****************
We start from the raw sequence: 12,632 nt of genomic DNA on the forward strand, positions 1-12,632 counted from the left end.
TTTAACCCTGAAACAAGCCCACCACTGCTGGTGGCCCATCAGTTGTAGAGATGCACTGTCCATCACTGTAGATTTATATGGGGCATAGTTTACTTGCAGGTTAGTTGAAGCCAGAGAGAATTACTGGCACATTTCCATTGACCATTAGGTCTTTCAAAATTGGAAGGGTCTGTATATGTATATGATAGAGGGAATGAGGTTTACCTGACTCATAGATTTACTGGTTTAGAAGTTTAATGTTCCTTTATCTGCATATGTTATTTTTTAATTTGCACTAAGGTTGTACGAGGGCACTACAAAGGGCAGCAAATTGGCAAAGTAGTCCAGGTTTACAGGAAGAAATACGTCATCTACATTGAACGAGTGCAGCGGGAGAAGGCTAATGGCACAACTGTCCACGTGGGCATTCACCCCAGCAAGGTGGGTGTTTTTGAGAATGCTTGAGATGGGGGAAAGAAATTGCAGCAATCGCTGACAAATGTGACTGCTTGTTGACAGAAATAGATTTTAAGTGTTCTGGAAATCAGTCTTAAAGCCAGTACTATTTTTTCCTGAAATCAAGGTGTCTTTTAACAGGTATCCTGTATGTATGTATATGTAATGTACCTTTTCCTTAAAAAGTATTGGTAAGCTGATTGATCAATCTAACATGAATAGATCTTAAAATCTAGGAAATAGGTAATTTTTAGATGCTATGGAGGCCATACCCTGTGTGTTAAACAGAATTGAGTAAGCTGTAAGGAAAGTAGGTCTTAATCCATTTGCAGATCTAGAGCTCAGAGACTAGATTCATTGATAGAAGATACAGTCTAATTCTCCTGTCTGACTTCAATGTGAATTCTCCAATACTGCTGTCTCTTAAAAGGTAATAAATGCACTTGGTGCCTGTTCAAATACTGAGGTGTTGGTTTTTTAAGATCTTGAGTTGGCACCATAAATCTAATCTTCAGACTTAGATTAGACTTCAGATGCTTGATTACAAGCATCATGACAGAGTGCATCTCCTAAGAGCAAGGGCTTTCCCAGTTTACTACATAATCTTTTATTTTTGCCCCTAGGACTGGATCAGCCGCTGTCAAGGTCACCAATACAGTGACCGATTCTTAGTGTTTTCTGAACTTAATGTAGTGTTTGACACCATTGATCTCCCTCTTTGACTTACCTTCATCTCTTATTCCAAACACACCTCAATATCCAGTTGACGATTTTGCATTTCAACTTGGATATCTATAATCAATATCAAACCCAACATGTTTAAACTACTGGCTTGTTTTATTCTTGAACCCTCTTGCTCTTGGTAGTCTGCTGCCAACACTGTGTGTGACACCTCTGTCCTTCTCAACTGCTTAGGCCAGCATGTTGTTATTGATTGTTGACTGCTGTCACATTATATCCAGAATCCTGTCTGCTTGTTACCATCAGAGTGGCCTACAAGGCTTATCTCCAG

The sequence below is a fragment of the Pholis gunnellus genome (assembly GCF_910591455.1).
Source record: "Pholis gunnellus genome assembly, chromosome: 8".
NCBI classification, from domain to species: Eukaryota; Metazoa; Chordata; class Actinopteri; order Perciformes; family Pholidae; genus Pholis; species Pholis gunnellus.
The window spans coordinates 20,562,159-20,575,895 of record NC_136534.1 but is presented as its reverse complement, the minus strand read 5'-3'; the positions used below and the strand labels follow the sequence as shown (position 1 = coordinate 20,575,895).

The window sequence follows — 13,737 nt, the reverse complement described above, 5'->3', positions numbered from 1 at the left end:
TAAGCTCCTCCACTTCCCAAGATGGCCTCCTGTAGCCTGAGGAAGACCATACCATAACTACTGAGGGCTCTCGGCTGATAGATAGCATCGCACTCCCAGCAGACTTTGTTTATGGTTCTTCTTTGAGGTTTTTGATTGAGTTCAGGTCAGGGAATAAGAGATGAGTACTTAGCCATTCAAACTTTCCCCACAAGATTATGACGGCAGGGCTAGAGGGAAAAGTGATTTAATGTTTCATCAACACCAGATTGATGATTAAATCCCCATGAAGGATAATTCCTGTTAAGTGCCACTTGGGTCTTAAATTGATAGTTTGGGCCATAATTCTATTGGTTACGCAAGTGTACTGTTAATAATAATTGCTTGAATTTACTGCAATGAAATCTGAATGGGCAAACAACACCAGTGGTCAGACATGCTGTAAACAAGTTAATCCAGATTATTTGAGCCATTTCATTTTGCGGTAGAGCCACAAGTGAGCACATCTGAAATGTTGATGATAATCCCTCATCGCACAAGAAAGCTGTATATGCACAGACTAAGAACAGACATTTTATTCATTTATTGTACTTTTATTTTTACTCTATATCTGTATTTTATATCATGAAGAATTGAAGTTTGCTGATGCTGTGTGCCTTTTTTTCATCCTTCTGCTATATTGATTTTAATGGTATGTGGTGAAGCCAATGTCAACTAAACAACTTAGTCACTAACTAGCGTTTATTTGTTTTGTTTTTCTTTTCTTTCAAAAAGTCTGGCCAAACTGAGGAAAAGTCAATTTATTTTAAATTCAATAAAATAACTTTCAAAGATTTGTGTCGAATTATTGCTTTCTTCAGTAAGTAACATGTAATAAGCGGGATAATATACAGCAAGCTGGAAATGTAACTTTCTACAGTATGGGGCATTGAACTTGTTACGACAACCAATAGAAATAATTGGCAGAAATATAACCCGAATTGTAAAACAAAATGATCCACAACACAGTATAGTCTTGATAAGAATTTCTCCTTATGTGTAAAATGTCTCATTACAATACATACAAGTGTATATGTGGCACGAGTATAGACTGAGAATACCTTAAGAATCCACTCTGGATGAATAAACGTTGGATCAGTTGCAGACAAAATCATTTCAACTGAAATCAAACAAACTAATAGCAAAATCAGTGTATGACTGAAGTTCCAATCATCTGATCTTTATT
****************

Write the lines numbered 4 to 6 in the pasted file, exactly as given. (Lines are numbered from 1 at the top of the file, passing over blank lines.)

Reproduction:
Source record: "Pholis gunnellus genome assembly, chromosome: 8".
NCBI classification, from domain to species: Eukaryota; Metazoa; Chordata; class Actinopteri; order Perciformes; family Pholidae; genus Pholis; species Pholis gunnellus.
The window spans coordinates 20,562,159-20,575,895 of record NC_136534.1 but is presented as its reverse complement, the minus strand read 5'-3'; the positions used below and the strand labels follow the sequence as shown (position 1 = coordinate 20,575,895).